One of Munger’s more famous quotations comes from the algebraist Jacobi: “Invert, always invert.” In a 1986 speech Munger elaborated, “It is in the nature of things, as Jacobi knew, that many hard problems are best solved only when they are addressed backwards.”
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This three-word phrase, “Invert, always invert,” is packed with power and significance but requires a bit of unpacking before we use the principles in daily investing. What does “Invert, always invert” mean for our thinking as investors? How can we practically implement this tool?
At my firm, GrizzlyRock Capital, we triangulate security valuation via a standard discounted cash flow model (DCF), EBITDA multiple and EPS multiple. The DCF is our primary valuation method with the earnings multiples supplementing and corroborating. As is standard on Wall Street, we utilize a base case, stress case, and upside case. Then comes the inversion step!
We take the current security price as stated by Mr. Market and invert. We take our base case scenario and adjust operating & financial metrics until the DCF model suggests the current market price. We can now analyze the probabilities of the company performing better or worse than market expectations.
What company metrics in three to five years are assumed by Mr. Market to justify the share price? Perhaps revenue growth is expected to decelerate or re-accelerate? Perhaps margins are expected to expand? Perhaps unit or store growth is assumed. No matter the metric putting a company on paper in three to five years gives us an advantage over the market by shedding light on what metrics must be to justify current valuation.
The reason is simple – by inverting the share price to specific company metrics and investor gains additional context to assess the current price and an additional tool with which to structure their thinking. Note: His inversion tactic works best with “battleground” stocks such as Netflix, Xerox, Salesforce.com, etc. (Perhaps I’ll do a subsequent post on a specific company.)
Work backwards from current share price to operating results
This works part in parcel with the inversion case DCF model. Many times when creating an inversion case, I end up thinking, “No way company XZY can grow at this rate!” or “This industry is way too competitive for margins to be that high in the future!”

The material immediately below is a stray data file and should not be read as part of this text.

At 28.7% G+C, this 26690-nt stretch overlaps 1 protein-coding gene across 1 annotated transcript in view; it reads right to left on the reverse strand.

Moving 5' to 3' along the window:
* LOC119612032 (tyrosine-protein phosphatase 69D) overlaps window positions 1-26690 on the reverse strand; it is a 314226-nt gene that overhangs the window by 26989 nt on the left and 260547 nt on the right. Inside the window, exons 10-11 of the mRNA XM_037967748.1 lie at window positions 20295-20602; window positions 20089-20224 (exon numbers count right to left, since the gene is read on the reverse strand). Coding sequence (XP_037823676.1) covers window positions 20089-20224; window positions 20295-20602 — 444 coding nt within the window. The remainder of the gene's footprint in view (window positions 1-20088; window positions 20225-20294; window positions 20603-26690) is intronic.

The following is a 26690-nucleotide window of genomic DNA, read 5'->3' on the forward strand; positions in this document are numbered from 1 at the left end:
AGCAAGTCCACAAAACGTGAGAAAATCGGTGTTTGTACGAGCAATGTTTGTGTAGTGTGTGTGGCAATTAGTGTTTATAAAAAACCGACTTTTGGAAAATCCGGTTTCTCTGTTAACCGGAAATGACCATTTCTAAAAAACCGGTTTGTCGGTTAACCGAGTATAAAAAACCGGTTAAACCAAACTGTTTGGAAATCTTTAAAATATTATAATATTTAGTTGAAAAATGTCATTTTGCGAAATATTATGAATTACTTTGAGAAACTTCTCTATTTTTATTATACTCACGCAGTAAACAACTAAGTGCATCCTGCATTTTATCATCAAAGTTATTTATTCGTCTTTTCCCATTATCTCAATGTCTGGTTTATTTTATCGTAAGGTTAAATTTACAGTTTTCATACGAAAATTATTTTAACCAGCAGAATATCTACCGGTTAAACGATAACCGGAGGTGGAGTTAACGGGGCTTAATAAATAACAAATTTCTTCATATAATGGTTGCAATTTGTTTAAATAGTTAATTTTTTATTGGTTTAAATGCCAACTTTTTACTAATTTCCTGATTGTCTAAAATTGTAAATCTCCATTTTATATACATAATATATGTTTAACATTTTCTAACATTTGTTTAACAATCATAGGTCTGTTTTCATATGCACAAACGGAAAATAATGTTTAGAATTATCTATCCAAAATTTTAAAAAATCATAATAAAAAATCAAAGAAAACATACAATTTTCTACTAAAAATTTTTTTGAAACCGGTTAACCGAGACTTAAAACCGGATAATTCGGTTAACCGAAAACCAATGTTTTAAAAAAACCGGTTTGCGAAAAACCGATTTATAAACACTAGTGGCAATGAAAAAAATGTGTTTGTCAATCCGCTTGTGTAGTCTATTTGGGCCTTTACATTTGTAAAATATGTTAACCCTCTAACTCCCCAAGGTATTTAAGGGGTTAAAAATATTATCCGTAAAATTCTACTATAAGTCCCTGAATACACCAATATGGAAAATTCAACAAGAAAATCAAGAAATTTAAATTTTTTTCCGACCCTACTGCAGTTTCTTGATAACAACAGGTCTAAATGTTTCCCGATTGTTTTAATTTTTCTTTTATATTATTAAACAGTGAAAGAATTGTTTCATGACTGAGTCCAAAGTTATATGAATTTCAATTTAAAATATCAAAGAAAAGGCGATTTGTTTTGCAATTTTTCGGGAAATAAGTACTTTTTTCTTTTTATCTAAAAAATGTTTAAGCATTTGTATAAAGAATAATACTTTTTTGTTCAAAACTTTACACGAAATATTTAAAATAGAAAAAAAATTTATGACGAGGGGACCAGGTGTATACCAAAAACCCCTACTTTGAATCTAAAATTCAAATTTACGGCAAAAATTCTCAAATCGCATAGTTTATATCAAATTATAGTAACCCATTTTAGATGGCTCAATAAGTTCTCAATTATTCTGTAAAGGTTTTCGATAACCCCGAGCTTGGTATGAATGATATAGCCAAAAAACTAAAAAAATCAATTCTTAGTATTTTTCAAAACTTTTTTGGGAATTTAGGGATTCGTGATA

Ok, that’s not a problem. I simple plug in my reasonable expectation for the metric in question and can then assess the viability of other variables (unit growth, margins, capex, cash flow, etc.) The inversion case inherently forces my thinking about a company’s valuation to expand beyond Wall Street’s standard linear thinking.
Once analysis highlights an interesting opportunity and an inversion case supports the thesis of an underpriced security (or overpriced for a short), we as investors tend to get excited. We found a golden nugget!
But wait. What would Munger say? “Invert, always invert.”
In this case, inversion means that we try to prove our thesis incorrect. Let’s leverage the scientific method. Scientists know a powerful principle that investors often forget: Proving something false is inherently easier than “proving” something true.
So, for a value investment, let’s argue the bear case. Why could Mr. Market be correct? Is this security a proverbial value trap?
By forcing ourselves to make a rational argument against our stated position, we invert our analysis. If we fail to convincingly make the bear case for a security that appears inexpensive, we do not prove it undervalued. We prove our original thesis defensible against certain scenarios. In so doing we create a robust, defensible thesis.
As we do this a few times, we increase our probabilistic chance of success by failing to disprove our original thesis incorrect.
By failing, we move forward. Munger would certainly approve – “Invert, always invert.”